In the same way, the value of an industry is based only on the wealth of its customers.
After looking at crisis situations in England that have been attributed to liberal reforms of the Peel government (a reminder that causality and correlation are two different things), Frédéric Bastiat focuses on the “revenue” side of the budget.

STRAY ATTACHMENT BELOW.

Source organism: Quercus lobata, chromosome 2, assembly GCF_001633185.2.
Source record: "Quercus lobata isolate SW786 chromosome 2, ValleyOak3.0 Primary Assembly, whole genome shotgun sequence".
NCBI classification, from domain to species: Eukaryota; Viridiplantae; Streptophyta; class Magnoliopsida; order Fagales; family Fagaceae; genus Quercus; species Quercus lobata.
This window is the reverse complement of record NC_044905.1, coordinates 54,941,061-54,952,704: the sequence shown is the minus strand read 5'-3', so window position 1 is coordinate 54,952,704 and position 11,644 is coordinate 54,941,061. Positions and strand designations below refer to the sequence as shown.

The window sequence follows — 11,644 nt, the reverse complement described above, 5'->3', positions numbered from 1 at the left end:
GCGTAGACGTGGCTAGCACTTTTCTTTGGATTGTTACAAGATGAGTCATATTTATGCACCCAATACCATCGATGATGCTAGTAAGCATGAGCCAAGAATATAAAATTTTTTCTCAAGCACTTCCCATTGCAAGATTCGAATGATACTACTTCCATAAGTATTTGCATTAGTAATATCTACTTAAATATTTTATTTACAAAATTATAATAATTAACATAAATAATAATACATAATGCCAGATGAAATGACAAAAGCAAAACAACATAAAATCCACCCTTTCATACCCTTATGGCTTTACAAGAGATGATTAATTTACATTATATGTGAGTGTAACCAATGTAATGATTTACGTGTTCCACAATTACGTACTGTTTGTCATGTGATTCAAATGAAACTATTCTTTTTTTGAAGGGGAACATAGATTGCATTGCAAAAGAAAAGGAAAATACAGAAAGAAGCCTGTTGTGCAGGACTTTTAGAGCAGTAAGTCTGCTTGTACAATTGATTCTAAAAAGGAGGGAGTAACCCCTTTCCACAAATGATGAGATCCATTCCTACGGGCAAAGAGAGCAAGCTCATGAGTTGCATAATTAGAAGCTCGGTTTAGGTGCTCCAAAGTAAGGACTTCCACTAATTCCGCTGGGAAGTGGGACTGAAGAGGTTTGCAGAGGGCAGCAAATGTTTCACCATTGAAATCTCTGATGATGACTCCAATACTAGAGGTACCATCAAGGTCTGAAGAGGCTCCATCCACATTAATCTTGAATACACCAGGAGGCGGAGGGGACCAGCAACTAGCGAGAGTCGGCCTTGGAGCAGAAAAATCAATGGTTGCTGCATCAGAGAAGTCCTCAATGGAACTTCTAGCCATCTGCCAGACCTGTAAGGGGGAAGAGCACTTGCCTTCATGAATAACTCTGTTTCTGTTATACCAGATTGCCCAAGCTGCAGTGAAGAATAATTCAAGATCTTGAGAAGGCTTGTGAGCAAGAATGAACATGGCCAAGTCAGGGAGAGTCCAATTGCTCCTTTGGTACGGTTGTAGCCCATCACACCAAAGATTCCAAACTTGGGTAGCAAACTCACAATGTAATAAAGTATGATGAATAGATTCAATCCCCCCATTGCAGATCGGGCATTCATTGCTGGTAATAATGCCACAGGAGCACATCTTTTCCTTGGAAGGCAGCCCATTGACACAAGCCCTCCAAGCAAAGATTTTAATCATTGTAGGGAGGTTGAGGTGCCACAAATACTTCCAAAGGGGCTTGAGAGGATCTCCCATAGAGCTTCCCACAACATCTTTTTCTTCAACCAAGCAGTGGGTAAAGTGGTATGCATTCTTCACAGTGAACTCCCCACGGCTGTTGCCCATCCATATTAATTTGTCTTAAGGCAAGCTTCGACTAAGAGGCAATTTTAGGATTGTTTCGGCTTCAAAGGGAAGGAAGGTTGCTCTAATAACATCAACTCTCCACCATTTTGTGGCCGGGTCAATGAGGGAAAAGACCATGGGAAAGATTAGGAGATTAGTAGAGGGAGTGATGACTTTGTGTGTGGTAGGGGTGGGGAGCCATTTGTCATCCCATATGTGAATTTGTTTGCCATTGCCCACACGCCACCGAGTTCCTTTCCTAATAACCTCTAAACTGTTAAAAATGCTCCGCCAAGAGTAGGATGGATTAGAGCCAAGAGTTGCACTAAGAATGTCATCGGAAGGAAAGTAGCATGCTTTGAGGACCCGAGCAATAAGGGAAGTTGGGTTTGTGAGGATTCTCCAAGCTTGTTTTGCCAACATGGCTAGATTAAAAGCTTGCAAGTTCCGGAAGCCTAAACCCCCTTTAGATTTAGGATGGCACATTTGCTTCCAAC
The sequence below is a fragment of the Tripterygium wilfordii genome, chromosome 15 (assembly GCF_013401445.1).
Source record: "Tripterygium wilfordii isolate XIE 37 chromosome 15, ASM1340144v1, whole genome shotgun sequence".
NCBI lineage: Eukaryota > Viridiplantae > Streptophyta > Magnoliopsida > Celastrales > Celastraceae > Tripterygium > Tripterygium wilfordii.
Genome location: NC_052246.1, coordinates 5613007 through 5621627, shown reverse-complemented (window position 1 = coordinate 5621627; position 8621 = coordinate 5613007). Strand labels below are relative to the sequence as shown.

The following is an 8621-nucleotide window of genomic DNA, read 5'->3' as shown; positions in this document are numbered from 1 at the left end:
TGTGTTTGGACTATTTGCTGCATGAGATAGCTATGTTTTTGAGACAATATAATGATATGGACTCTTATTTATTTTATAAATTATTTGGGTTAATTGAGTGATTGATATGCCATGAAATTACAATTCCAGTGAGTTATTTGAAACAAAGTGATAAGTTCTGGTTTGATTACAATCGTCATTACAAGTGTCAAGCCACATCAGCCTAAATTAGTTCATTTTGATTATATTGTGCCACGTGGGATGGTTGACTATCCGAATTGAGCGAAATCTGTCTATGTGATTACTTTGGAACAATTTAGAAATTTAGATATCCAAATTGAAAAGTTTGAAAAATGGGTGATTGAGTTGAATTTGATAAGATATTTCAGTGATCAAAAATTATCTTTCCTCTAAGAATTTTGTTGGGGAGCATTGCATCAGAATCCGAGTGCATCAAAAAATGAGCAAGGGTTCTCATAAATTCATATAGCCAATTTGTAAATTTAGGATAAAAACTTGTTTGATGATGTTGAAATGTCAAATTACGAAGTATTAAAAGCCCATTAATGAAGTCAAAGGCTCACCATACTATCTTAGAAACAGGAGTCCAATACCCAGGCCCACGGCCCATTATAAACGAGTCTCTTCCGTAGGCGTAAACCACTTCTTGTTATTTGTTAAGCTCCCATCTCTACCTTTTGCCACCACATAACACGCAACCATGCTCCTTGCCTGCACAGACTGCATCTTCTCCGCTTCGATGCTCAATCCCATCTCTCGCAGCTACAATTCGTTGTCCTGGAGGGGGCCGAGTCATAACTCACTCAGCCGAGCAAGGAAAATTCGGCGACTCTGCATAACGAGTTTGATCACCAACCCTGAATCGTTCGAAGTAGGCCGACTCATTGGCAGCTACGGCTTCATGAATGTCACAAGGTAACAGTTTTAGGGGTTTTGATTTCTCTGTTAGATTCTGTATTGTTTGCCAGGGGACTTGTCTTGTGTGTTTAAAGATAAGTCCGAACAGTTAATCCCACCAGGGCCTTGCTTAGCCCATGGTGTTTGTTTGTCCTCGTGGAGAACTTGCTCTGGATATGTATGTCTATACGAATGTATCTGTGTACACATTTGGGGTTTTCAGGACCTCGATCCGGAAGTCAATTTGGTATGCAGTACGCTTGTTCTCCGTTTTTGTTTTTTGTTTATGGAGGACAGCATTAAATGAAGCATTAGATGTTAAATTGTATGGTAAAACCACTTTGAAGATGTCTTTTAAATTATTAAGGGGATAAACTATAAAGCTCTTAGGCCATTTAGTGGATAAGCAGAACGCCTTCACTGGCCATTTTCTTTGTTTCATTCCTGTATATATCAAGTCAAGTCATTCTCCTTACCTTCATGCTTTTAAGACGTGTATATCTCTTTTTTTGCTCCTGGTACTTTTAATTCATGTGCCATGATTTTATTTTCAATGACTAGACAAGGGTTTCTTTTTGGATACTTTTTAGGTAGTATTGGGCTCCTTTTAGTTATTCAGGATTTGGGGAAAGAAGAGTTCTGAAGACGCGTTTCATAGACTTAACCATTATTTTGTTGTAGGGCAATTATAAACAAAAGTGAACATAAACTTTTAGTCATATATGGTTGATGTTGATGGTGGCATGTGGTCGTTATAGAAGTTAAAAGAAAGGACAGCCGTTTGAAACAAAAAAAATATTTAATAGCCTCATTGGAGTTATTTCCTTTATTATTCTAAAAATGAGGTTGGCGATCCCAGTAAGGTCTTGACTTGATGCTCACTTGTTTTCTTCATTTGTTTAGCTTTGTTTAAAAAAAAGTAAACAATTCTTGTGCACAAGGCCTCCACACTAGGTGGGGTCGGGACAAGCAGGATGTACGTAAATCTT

The details that are presented with figures do not present much interest, can be argued upon and are now completely obsolete. However, the principles that he exposes, analyses or supports desserve all our attention. We have seen that he was convinced of the relevance of the Laffer curve – this is the frame into which today’s quote is inserted. I like it because it goes beyond the issues of fiscal doctrine and is in the midst of the debate between liberals and constructivists. Indeed, the latter often reason on the basis of a “zero-sum game” that would justify redistributive systems in order to share the wealth between the haves and the have nots. The position of the liberals is that wealth is created daily and that the best way of sharing it is “laisser-faire”, the enrichment of some leading to the enrichment of others (and this is desirable, even if the enrichment of the latter is at a different level). I also believe that the “socialist” experiments of the 20th century have shown that the constructivists are on the wrong side of the argument but, obviously, there are a lot of people who still believe the opposite.